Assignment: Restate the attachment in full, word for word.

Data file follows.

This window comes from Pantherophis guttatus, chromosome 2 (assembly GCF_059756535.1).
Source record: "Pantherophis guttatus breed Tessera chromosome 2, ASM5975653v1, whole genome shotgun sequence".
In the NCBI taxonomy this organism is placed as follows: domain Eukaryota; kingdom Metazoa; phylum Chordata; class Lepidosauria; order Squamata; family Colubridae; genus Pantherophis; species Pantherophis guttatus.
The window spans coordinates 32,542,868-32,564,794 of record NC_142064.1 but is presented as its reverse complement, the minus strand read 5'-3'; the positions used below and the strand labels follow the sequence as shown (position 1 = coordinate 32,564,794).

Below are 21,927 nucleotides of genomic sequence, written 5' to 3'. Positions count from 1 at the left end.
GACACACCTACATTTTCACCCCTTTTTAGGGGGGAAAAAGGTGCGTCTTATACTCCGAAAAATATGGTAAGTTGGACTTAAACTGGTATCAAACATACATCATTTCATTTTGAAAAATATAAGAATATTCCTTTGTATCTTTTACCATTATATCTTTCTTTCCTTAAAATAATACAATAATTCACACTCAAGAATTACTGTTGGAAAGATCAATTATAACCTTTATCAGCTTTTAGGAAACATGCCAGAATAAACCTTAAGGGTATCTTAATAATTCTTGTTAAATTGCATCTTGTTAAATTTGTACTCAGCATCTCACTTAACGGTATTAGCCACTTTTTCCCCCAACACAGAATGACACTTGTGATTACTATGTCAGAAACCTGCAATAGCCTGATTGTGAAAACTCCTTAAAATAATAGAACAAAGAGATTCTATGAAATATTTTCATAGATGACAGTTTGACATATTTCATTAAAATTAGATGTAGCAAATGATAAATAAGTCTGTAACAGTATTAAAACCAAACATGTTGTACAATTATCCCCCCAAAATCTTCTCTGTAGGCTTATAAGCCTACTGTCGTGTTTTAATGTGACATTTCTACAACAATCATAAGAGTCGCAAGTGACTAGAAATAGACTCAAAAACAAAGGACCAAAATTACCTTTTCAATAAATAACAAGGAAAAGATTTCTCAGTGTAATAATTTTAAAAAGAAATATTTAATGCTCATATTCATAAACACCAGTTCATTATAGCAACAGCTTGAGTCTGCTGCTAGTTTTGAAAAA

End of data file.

This window comes from Pantherophis guttatus, chromosome 2 (assembly GCF_059756535.1).
Source record: "Pantherophis guttatus breed Tessera chromosome 2, ASM5975653v1, whole genome shotgun sequence".
In the NCBI taxonomy this organism is placed as follows: domain Eukaryota; kingdom Metazoa; phylum Chordata; class Lepidosauria; order Squamata; family Colubridae; genus Pantherophis; species Pantherophis guttatus.
The window spans coordinates 32,542,868-32,564,794 of record NC_142064.1 but is presented as its reverse complement, the minus strand read 5'-3'; the positions used below and the strand labels follow the sequence as shown (position 1 = coordinate 32,564,794).

Below are 21,927 nucleotides of genomic sequence, written 5' to 3'. Positions count from 1 at the left end.
GACACACCTACATTTTCACCCCTTTTTAGGGGGGAAAAAGGTGCGTCTTATACTCCGAAAAATATGGTAAGTTGGACTTAAACTGGTATCAAACATACATCATTTCATTTTGAAAAATATAAGAATATTCCTTTGTATCTTTTACCATTATATCTTTCTTTCCTTAAAATAATACAATAATTCACACTCAAGAATTACTGTTGGAAAGATCAATTATAACCTTTATCAGCTTTTAGGAAACATGCCAGAATAAACCTTAAGGGTATCTTAATAATTCTTGTTAAATTGCATCTTGTTAAATTTGTACTCAGCATCTCACTTAACGGTATTAGCCACTTTTTCCCCCAACACAGAATGACACTTGTGATTACTATGTCAGAAACCTGCAATAGCCTGATTGTGAAAACTCCTTAAAATAATAGAACAAAGAGATTCTATGAAATATTTTCATAGATGACAGTTTGACATATTTCATTAAAATTAGATGTAGCAAATGATAAATAAGTCTGTAACAGTATTAAAACCAAACATGTTGTACAATTATCCCCCCAAAATCTTCTCTGTAGGCTTATAAGCCTACTGTCGTGTTTTAATGTGACATTTCTACAACAATCATAAGAGTCGCAAGTGACTAGAAATAGACTCAAAAACAAAGGACCAAAATTACCTTTTCAATAAATAACAAGGAAAAGATTTCTCAGTGTAATAATTTTAAAAAGAAATATTTAATGCTCATATTCATAAACACCAGTTCATTATAGCAACAGCTTGAGTCTGCTGCTAGTTTTGAAAAA